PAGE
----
15 October 2012 Cryoprotection from lipoteichoic acid
Author Affiliations +
Abstract
Numerous chemical additives lower the freezing point of water, but life at sub-zero temperatures is sustained by a limited number of biological cryoprotectants. Antifreeze proteins in fish, plants, and insects provide protection to a few degrees below freezing. Microbes have been found to survive at even lower temperatures, and with a few exceptions, antifreeze proteins are missing. Survival has been attributed to external factors, such as the high salt concentration of brine veins and adhesion to particulates or ice crystal defects. We have discovered an endogenous cryoprotectant in the cell wall of bacteria, lipoteichoic acid biopolymers. Adding 1% LTA to bacteria cultures immediately prior to freezing provides 50% survival rate, similar to the results obtained with 1% glycerol. In the absence of an additive, bacterial survival is negligible as measured with the resazurin cell viability assay. The mode of action for LTA cryoprotection is unknown. With a molecular weight of 3-5 kDa, it is unlikely to enter the cell cytoplasm. Our observations suggest that teichoic acids could provide a shell of liquid water around biofilms and planktonic bacteria, removing the need for brine veins to prevent bacterial freezing.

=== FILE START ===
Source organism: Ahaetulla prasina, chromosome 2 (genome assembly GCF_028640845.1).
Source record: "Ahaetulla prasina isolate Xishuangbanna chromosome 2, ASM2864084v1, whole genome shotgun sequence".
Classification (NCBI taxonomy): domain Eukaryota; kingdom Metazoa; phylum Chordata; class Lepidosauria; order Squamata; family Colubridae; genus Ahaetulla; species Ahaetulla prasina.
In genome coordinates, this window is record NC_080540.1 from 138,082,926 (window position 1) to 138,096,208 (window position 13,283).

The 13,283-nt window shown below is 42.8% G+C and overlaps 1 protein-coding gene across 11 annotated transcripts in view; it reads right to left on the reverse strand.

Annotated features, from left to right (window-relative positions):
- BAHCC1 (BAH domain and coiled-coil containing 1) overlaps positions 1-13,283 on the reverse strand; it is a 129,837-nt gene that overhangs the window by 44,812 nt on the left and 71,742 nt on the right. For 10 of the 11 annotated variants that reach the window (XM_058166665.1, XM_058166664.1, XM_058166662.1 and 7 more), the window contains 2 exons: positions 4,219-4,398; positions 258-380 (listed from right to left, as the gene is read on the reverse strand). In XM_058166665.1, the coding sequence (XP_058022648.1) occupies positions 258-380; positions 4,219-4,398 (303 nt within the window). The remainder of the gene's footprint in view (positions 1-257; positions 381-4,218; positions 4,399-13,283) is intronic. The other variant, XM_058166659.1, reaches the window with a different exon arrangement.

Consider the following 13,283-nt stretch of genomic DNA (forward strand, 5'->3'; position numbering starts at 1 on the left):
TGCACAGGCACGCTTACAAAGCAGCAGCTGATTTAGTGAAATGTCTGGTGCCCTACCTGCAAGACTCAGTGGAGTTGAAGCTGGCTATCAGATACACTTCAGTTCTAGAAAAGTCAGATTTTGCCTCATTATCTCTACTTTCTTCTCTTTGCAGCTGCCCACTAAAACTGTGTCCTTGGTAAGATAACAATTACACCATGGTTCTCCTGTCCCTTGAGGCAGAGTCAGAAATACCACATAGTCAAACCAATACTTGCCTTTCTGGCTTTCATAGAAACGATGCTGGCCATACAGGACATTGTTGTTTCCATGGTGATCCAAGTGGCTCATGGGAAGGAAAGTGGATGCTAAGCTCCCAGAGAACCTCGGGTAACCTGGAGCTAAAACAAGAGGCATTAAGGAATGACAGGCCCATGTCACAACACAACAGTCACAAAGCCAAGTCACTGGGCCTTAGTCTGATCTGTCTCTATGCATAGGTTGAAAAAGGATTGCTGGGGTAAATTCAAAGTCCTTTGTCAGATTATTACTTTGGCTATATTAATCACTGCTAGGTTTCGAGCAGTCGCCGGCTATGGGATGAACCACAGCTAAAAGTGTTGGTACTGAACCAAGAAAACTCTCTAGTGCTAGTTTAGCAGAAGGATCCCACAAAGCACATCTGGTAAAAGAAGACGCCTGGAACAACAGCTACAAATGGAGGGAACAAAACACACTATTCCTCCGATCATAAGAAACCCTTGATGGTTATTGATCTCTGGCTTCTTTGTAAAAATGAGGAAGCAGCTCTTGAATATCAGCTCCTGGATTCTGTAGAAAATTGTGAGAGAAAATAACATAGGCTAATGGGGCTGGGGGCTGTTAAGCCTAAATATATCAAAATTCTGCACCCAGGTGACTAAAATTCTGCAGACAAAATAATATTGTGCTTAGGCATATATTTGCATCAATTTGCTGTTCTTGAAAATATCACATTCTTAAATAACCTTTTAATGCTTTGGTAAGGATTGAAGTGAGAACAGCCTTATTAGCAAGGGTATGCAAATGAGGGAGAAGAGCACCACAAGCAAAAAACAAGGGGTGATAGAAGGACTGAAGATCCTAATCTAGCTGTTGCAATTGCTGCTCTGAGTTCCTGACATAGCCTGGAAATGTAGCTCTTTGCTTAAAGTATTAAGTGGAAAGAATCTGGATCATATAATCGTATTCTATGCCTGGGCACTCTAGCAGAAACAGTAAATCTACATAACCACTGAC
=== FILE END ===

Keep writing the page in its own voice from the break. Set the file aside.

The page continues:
© (2012) COPYRIGHT Society of Photo-Optical Instrumentation Engineers (SPIE). Downloading of the abstract is permitted for personal use only.
Charles V. Rice, Charles V. Rice, Amy Middaugh, Amy Middaugh, Jason R. Wickham, Jason R. Wickham, Anthony Friedline, Anthony Friedline, Kieth J. Thomas, Kieth J. Thomas, Karen Johnson, Karen Johnson, Malcolm Zachariah, Malcolm Zachariah, Ravindranth Garimella, Ravindranth Garimella, } "Cryoprotection from lipoteichoic acid", Proc. SPIE 8521, Instruments, Methods, and Missions for Astrobiology XV, 85210I (15 October 2012); doi: 10.1117/12.970517; https://doi.org/10.1117/12.970517
PROCEEDINGS
9 PAGES


SHARE
Back to Top